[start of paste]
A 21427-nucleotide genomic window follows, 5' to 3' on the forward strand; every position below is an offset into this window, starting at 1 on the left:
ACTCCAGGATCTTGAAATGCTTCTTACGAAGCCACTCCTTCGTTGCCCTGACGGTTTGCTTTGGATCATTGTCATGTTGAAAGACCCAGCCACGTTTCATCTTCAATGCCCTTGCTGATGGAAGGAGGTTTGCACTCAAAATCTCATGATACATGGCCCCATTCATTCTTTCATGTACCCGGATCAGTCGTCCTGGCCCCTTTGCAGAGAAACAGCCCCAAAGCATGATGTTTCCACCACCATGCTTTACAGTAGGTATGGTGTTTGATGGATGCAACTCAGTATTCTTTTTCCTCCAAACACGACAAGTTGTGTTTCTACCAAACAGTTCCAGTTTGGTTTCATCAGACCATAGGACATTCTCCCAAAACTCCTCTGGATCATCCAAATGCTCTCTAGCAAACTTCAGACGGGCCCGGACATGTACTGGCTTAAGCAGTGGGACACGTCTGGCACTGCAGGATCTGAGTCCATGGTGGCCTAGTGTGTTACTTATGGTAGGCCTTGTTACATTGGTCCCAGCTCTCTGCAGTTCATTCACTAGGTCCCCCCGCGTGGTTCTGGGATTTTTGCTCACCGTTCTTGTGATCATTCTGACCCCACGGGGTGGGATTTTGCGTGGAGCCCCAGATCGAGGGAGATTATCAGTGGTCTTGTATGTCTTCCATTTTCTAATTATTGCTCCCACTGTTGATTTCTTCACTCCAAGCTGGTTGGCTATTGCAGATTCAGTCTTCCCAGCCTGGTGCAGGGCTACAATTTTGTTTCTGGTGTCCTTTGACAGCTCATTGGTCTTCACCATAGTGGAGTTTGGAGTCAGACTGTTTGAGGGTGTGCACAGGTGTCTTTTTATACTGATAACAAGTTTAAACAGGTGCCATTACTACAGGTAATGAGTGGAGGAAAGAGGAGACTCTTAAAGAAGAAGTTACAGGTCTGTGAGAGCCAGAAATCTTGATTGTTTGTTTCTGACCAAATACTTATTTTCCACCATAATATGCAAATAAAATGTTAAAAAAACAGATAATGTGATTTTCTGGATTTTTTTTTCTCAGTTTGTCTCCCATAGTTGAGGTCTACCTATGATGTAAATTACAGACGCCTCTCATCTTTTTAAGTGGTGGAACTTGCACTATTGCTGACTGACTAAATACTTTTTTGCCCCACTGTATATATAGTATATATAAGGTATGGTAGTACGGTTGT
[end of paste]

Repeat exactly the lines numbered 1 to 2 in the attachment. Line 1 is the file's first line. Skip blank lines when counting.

A 21427-nucleotide genomic window follows, 5' to 3' on the forward strand; every position below is an offset into this window, starting at 1 on the left:
ACTCCAGGATCTTGAAATGCTTCTTACGAAGCCACTCCTTCGTTGCCCTGACGGTTTGCTTTGGATCATTGTCATGTTGAAAGACCCAGCCACGTTTCATCTTCAATGCCCTTGCTGATGGAAGGAGGTTTGCACTCAAAATCTCATGATACATGGCCCCATTCATTCTTTCATGTACCCGGATCAGTCGTCCTGGCCCCTTTGCAGAGAAACAGCCCCAAAGCATGATGTTTCCACCACCATGCTTTACAGTAGGTATGGTGTTTGATGGATGCAACTCAGTATTCTTTTTCCTCCAAACACGACAAGTTGTGTTTCTACCAAACAGTTCCAGTTTGGTTTCATCAGACCATAGGACATTCTCCCAAAACTCCTCTGGATCATCCAAATGCTCTCTAGCAAACTTCAGACGGGCCCGGACATGTACTGGCTTAAGCAGTGGGACACGTCTGGCACTGCAGGATCTGAGTCCATGGTGGCCTAGTGTGTTACTTATGGTAGGCCTTGTTACATTGGTCCCAGCTCTCTGCAGTTCATTCACTAGGTCCCCCCGCGTGGTTCTGGGATTTTTGCTCACCGTTCTTGTGATCATTCTGACCCCACGGGGTGGGATTTTGCGTGGAGCCCCAGATCGAGGGAGATTATCAGTGGTCTTGTATGTCTTCCATTTTCTAATTATTGCTCCCACTGTTGATTTCTTCACTCCAAGCTGGTTGGCTATTGCAGATTCAGTCTTCCCAGCCTGGTGCAGGGCTACAATTTTGTTTCTGGTGTCCTTTGACAGCTCATTGGTCTTCACCATAGTGGAGTTTGGAGTCAGACTGTTTGAGGGTGTGCACAGGTGTCTTTTTATACTGATAACAAGTTTAAACAGGTGCCATTACTACAGGTAATGAGTGGAGGAAAGAGGAGACTCTTAAAGAAGAAGTTACAGGTCTGTGAGAGCCAGAAATCTTGATTGTTTGTTTCTGACCAAATACTTATTTTCCACCATAATATGCAAATAAAATGTTAAAAAAACAGATAATGTGATTTTCTGGATTTTTTTTTCTCAGTTTGTCTCCCATAGTTGAGGTCTACCTATGATGTAAATTACAGACGCCTCTCATCTTTTTAAGTGGTGGAACTTGCACTATTGCTGACTGACTAAATACTTTTTTGCCCCACTGTATATATAGTATATATAAGGTATGGTAGTACGGTTGT